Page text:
“In December, 1943, she was employed at the Rosedale Delicatessen, 1437 Washington Ave., Miami Beach, Fla., by Mr. Meyer Yedlin (22) as a waitress, and was living at the El Mar Hotel 220—21st St., Miami Beach. She was employed there a few months and went to work for Mammy’s Restaurant located at that time at 2038 Collins Ave., and was employed there during 1943 and up into 1944, working there until the latter part of 1944. She left there and visited her mother (1) in 1944. She returned later and lived at the El Mar Hotel with Mrs. Devaul (23) during the last part of 1944 and until the first part of 1945 but did not work. She was employed from Mar. 30, 1945 to Sept.1, 1945 at the St. Clairs, Inc., Boston Mass., Mr. Burk (25), Personnel Mgr.”

Page 111

Large Image“Following her seasonal travel pattern, Elizabeth returned to Miami and spent the winter at the Colonial Inn, an upscale hotel owned by Bugsy Siegel and Meyer Lansky, which was known by the FBI to be a hoodlum-run gambling establishment. Police investigators found no record of Elizabeth’s employment during her stay at the Colonial Inn.”

The end notes, Holmes?

Absolutely, Watson. Shall we wager? “Severed?” Nobody?

I won’t bet with the likes of you, Holmes.

Hm. Wolfe attributes this material to the district attorney’s files, presumably the “Movements of Elizabeth Short Prior to June 1, 1946.” I suppose we are to take it on faith that the Colonial Inn was a mob joint since he doesn’t cite anyone for that little goodie.

Let’s check “Movements of Elizabeth Short,” shall we?

Holmes, you’re laughing! What is it?

Stop, tell me what it is!!!!


Watson, I swear, the man cannot read what is in front of him.

See for yourself.


Large Image“In the latter part of September 1945, she registered in the Colonial Inn, 2104 Riverside Ave., Jacksonville, Fla., Mrs. L.U. Burkett (24) Mgr. And stayed there until Jan. 9, 1946. During her stay there she received checks from her mother (1) and there is no work record of her in Jacksonville.”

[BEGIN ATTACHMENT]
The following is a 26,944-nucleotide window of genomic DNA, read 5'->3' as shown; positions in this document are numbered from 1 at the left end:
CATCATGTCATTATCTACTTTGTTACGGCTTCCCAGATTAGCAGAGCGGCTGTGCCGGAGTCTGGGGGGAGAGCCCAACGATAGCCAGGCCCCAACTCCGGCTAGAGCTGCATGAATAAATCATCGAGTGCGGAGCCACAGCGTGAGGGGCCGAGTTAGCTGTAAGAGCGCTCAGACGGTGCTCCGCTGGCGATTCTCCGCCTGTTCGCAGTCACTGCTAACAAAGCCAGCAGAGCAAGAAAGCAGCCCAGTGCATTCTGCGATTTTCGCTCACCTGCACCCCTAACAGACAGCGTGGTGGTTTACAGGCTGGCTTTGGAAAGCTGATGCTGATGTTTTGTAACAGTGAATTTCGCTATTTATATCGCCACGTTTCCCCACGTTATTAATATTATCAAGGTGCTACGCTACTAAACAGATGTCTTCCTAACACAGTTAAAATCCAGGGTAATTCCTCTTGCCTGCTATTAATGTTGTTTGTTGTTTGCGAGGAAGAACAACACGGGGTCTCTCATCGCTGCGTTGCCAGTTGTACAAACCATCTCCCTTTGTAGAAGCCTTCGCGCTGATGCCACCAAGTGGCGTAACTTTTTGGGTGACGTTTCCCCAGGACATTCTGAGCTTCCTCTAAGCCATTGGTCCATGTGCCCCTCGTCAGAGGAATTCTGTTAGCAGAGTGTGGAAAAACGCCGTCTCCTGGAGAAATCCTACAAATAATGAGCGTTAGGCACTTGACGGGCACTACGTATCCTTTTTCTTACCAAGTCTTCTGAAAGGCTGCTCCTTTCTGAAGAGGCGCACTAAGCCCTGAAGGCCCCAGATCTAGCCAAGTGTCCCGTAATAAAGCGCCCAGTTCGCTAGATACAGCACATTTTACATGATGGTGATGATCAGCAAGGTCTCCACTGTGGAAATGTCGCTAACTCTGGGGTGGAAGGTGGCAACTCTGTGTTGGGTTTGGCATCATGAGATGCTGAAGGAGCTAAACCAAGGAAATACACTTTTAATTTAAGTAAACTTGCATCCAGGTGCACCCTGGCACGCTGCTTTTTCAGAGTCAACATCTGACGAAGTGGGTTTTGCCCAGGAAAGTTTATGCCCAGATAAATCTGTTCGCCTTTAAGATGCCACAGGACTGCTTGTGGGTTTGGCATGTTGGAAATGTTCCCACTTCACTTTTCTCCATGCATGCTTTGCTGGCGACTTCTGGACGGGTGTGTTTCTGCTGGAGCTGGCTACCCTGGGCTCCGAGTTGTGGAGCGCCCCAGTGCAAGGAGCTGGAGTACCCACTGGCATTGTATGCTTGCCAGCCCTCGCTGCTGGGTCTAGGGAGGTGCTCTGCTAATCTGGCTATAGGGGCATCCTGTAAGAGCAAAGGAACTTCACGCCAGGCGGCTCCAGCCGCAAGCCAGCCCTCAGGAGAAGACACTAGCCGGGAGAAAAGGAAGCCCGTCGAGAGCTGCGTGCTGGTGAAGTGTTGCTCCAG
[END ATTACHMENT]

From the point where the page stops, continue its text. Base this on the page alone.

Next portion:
Great Scott, Watson, calm down!

But Holmes, Jacksonville, Fla., is 354 miles from Miami Beach!


Oh, and for the record, Barbara Payton didn’t “die in the gutter.” In May 1967, her parents found Payton’s body in the bathroom of their home at 1901 Titus St., in San Diego. She was survived by a son who was then serving in Vietnam. And she was 39.

Time for my walk.

Shout out to:

Large ImageBarcelona, Spain [ISP Redacted]

Portugal [ISP Redacted]

My homies in Germany [ISP Redacted]

University of Windsor, Canada [ISP Redacted] Windows 98? Upgrade!

UCLA [ISP Redacted]

Regular visitor at Air Force Systems Command [ISP Redacted]

Regular visitor at Dark Horse Comics.

Hurry back!

About lmharnisch

I am retired from the Los Angeles Times
This entry was posted in 1947, Black Dahlia, Books and Authors, Crime and Courts, LAPD, Uncategorized and tagged , , , , , . Bookmark the permalink.

Leave a Reply. Note: Your IP is logged with your comment so a fake name and email address are useless.

Fill in your details below or click an icon to log in: Logo

You are commenting using your account. Log Out /  Change )

Facebook photo

You are commenting using your Facebook account. Log Out /  Change )

Connecting to %s